2016-01-21 / Editorials
Evolving marijuana laws draw conflicting views
Local governments in the region went into overdrive recently, hustling to formulate new laws regarding the cultivation, transportation and use of medical marijuana. Three bills signed into law by Gov. Jerry Brown give California cities and counties until March 1 to come up with effective local regulations, or else the state will do it for them.
It’s a time of great change in the public’s outlook toward cannabis, and while views on weed appear to be liberalizing, not everyone is quick to let their hair down.
The financial windfall of the industry notwithstanding, the state of California and its municipalities must take into account all factors associated with marijuana cultivation and use—safety, law enforcement, consumer protection—and come up with the appropriate regulations.
You or may or may not be happy with the recent ban by the County of Ventura and the Cities of Thousand Oaks, Calabasas, Moorpark and Camarillo on the growing and dispensing of medical marijuana, but at least give them credit for vetting all the angles and putting laws into place that make sure users are not harmed either now or in the future, when marijuana could become fully legalized.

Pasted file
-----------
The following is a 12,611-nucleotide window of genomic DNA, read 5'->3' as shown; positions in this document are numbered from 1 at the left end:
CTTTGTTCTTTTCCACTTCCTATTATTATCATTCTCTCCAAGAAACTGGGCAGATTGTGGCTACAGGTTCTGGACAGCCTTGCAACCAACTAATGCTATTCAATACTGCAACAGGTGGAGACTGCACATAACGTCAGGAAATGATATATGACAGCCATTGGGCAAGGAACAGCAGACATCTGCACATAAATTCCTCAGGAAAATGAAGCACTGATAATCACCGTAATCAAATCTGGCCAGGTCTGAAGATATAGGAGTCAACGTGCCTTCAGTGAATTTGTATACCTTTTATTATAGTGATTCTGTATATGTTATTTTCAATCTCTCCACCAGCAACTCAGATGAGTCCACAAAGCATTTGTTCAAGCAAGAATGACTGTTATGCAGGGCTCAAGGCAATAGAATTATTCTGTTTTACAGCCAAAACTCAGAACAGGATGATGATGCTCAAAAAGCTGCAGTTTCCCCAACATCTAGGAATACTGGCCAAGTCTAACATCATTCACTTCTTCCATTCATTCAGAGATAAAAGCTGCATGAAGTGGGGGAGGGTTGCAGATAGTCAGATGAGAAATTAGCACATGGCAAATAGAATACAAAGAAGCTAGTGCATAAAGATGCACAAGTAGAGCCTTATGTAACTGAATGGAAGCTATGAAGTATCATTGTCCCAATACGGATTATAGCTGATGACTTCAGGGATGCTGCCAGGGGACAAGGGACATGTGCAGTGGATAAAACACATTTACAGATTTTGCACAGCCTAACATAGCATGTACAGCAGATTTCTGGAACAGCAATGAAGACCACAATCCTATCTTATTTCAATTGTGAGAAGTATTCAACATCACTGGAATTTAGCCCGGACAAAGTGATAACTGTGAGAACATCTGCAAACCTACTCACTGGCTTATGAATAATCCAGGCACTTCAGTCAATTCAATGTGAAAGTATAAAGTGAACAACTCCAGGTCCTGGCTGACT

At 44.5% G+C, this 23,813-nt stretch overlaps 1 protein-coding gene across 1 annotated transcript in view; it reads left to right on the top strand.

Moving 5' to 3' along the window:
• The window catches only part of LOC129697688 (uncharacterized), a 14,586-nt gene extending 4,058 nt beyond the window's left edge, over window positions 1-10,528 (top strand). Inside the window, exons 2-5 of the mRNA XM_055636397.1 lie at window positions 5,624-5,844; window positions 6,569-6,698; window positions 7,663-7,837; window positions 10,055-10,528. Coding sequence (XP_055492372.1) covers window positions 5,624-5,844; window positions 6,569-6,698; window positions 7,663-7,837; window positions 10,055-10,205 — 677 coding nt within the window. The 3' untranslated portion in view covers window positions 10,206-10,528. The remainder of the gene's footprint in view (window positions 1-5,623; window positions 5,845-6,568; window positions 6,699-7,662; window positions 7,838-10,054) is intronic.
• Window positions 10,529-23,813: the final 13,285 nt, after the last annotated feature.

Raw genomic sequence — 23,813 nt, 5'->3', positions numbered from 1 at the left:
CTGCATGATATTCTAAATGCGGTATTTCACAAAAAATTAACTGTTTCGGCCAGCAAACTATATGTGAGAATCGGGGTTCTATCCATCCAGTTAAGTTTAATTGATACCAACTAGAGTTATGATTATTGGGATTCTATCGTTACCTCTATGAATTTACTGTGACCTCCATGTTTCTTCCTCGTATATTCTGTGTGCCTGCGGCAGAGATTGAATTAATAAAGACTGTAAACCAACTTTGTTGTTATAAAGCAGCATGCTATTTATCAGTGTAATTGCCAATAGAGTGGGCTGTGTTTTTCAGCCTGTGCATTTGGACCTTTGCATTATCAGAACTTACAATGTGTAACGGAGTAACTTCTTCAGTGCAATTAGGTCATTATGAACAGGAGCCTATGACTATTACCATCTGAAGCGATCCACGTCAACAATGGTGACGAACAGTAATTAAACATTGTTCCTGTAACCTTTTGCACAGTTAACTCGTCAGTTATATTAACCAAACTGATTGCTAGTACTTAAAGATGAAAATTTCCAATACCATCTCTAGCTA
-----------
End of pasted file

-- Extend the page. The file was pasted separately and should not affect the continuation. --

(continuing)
The efforts to control prescription pot are needed. The law that introduced medical marijuana to California, the Compassionate Use Act of 1996, has become so corrupted that just about anybody can obtain cannabis for personal, nonmedical use. Local cities are loathe to see a repeat of those pseudolegal pot stores that grew like weeds during the past 10 years and cast a smoky haze over the San Fernando Valley.
The Take Back America Campaign, a populist anti-drug movement, says more than 83 percent of cities and counties in California now ban cultivation and/or dispensaries in response to the abuses of California’s medical marijuana program.
The state’s voters, on the other hand, have made it clear that patients should be able to obtain medical marijuana.
For law- abiding businesses and legitimate users of the drug, the new local prohibition is a buzzkill. Medicinal pot is a proven method of helping patients deal with a wide array of ailments, and to see those patients suffer because of the abuses by a few truly breaks the heart. Meanwhile, alcohol and many addictive pain medications—with all their negative impacts—remain accepted and encouraged. This is the height of hypocrisy.
All this, of course, could become moot if measures on the November ballot make marijuana legal across the board like it is in Colorado, Oregon and Washington.
It promises to be a turbulent year on the marijuana front and, to our readers, we say, tune in, don’t drop out. Let your voice be heard in the newspaper and online regarding this subject. All opinions matter.